“When war consumed the world he was fearful that his beloved town would be destroyed and its people with it. So he sought to protect it and he did. He cast a powerful spell upon its people and the town. He used the blood runes and slowed time. The city, and its people, became immune to time . . . well not immune, but rather set apart from time, for to them it moved much slower, much, much slower. In effect, it removed them from the world, from the Arc of Time, for none could find them, and none could harm them. They lived in another world, another state, unaware of the world around them, unable to even see what had happened. They became ghosts of themselves.
“But time is a wicked master and the Arc will not be long denied, so that slowly the city and its people were ground away. The walls and buildings crumbled, the domes of the temples fell in, the castle's keeps lay abandoned. And her people? They passed on to the Endless Pools.”
The boy stared for a long while. He had heard bits and pieces of this tale over the years, but nothing with such detail. He had seen the ghostly walls, shimmering in the morning's light and
seen, or thought he had seen, figures walking the streets of the long vanished city. But he avoided the place and rarely spoke of it, for like all the wise, he bore no desire to disturb the dead.
“Why do you seek it?”
The vagabond’s eyes lit up and he smiled. He seemed warm and comforting, like an old man who offers you hearth and home. “We must feed our bellies when they are hungry, eh? And the mind must be fed too! Remember that boy . . . nay, I shall not call you boy. Remember that, my friend. Feast upon all things and you'll never be hungry for long.
“But I seek it, for I am curious. I am curious about all things, and this is a mystery I have heard about from time to time, and hadn't the opportunity to explore. In truth I had forgotten about it and not until you pointed out the water did it come back to my mind. Then I thought it and startled you with my jumping about.”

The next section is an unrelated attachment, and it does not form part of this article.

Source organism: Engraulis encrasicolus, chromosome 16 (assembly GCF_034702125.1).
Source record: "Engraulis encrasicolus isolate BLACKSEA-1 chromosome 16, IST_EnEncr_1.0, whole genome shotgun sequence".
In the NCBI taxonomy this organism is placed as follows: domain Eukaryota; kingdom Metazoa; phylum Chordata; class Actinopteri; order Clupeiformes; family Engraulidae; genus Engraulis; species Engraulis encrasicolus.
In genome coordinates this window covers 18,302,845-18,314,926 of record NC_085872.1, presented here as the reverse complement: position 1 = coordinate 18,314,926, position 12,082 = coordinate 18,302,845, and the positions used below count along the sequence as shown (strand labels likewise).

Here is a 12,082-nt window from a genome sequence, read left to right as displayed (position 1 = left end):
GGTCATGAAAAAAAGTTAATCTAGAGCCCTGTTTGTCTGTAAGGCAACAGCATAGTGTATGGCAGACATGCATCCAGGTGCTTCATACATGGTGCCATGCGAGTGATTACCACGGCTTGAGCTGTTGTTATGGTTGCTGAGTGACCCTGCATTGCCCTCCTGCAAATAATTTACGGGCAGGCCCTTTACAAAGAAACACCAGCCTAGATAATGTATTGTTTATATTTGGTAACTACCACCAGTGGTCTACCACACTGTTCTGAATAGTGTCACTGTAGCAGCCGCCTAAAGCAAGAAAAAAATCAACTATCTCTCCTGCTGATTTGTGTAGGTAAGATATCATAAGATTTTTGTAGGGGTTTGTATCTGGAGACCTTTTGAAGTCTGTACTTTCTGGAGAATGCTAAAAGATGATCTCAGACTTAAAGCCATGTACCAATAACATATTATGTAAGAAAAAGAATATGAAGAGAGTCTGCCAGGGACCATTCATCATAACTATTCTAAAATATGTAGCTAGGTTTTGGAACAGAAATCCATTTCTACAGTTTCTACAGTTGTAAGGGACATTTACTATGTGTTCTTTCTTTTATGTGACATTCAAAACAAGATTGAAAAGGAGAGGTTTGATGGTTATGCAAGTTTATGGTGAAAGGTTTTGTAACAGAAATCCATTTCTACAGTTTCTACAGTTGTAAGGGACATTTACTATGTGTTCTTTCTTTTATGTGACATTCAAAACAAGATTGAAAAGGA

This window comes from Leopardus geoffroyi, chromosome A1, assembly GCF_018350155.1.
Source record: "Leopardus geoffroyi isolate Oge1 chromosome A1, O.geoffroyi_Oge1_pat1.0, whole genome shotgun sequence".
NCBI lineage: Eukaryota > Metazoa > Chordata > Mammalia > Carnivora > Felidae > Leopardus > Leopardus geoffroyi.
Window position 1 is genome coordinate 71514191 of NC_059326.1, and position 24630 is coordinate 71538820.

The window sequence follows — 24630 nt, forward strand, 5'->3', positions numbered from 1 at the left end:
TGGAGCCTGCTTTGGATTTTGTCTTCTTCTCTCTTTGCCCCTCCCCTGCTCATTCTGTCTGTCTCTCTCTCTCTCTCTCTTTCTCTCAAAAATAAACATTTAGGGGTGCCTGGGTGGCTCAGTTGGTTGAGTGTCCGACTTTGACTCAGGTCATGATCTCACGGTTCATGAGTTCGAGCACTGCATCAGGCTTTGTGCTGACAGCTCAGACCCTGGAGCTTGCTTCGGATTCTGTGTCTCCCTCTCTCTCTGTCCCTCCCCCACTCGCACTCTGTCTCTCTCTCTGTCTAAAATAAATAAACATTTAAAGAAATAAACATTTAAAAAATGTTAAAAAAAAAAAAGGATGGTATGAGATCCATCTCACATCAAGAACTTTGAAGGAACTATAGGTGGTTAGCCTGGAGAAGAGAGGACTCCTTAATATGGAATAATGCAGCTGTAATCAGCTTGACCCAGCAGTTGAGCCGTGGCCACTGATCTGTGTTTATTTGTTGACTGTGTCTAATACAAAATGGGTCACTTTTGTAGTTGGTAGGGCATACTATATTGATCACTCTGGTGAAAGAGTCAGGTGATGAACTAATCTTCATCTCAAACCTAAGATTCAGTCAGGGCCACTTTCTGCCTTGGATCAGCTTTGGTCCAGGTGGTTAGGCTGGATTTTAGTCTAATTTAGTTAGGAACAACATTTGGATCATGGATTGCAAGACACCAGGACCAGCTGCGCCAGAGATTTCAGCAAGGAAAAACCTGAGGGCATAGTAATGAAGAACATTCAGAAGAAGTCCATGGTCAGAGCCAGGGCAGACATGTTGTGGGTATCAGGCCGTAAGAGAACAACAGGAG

“If you did not come to this high place seeking the Lost City, why did you come here? Surely not to break bread with me?”
“Aye.” The boy grew aware of himself. Suddenly he could see the world around him far better than before. The grass was dry. The stone cold. A bird called in the distance. He watched the man, seemingly aware of him for the first time.
“The truth is a hard coin friend. Hard to spend, harder still to pay back.” The vagabond stood and looked east down the long valley. “The truth is, I was just passing through. I had no errand, nor design on this day's labor. I had no direction. But there is so much in the wide world that you can't help but stumble upon it if you just . . . walk. So I was and I have.”
“Stumbled upon it my friend. Stumbled upon you.” Turning, he looked down at the boy. “It isn't all planned you know? They will tell you that it is, but it isn't. The Shepard does not always watch the flock, other things occupy his mind. Sometimes he lives it to chance. And that is where I come in. I am chance.”
The boy knew him then. He saw the world around him, teaming with magic of creation. He saw through the god's eyes, for that god allowed him to. “You are Narrheit. You are of the Val Eahrakun. You are chaos. You are evil.” The blood flowed from his veins and he saw death and madness before him. He thought to flee, but his legs would no longer listen to him.